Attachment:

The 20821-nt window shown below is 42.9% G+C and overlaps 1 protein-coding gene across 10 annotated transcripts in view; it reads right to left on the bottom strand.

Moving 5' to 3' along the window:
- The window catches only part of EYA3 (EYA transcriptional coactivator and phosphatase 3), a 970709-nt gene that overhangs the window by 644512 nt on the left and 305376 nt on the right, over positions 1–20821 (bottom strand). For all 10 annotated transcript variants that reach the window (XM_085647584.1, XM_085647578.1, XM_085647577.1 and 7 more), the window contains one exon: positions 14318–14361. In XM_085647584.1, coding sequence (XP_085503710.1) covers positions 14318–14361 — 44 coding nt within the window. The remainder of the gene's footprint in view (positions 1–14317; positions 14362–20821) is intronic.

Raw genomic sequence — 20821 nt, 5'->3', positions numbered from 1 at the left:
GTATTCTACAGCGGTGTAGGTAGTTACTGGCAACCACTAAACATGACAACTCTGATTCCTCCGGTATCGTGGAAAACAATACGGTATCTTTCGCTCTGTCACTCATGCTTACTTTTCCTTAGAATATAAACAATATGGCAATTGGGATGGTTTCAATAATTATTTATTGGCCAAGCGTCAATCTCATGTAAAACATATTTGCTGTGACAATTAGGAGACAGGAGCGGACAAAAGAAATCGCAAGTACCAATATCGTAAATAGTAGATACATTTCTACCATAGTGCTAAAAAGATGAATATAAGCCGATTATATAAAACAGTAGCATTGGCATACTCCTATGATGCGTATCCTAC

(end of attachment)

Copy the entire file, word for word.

The 20821-nt window shown below is 42.9% G+C and overlaps 1 protein-coding gene across 10 annotated transcripts in view; it reads right to left on the bottom strand.

Moving 5' to 3' along the window:
- The window catches only part of EYA3 (EYA transcriptional coactivator and phosphatase 3), a 970709-nt gene that overhangs the window by 644512 nt on the left and 305376 nt on the right, over positions 1–20821 (bottom strand). For all 10 annotated transcript variants that reach the window (XM_085647584.1, XM_085647578.1, XM_085647577.1 and 7 more), the window contains one exon: positions 14318–14361. In XM_085647584.1, coding sequence (XP_085503710.1) covers positions 14318–14361 — 44 coding nt within the window. The remainder of the gene's footprint in view (positions 1–14317; positions 14362–20821) is intronic.

Raw genomic sequence — 20821 nt, 5'->3', positions numbered from 1 at the left:
GTATTCTACAGCGGTGTAGGTAGTTACTGGCAACCACTAAACATGACAACTCTGATTCCTCCGGTATCGTGGAAAACAATACGGTATCTTTCGCTCTGTCACTCATGCTTACTTTTCCTTAGAATATAAACAATATGGCAATTGGGATGGTTTCAATAATTATTTATTGGCCAAGCGTCAATCTCATGTAAAACATATTTGCTGTGACAATTAGGAGACAGGAGCGGACAAAAGAAATCGCAAGTACCAATATCGTAAATAGTAGATACATTTCTACCATAGTGCTAAAAAGATGAATATAAGCCGATTATATAAAACAGTAGCATTGGCATACTCCTATGATGCGTATCCTAC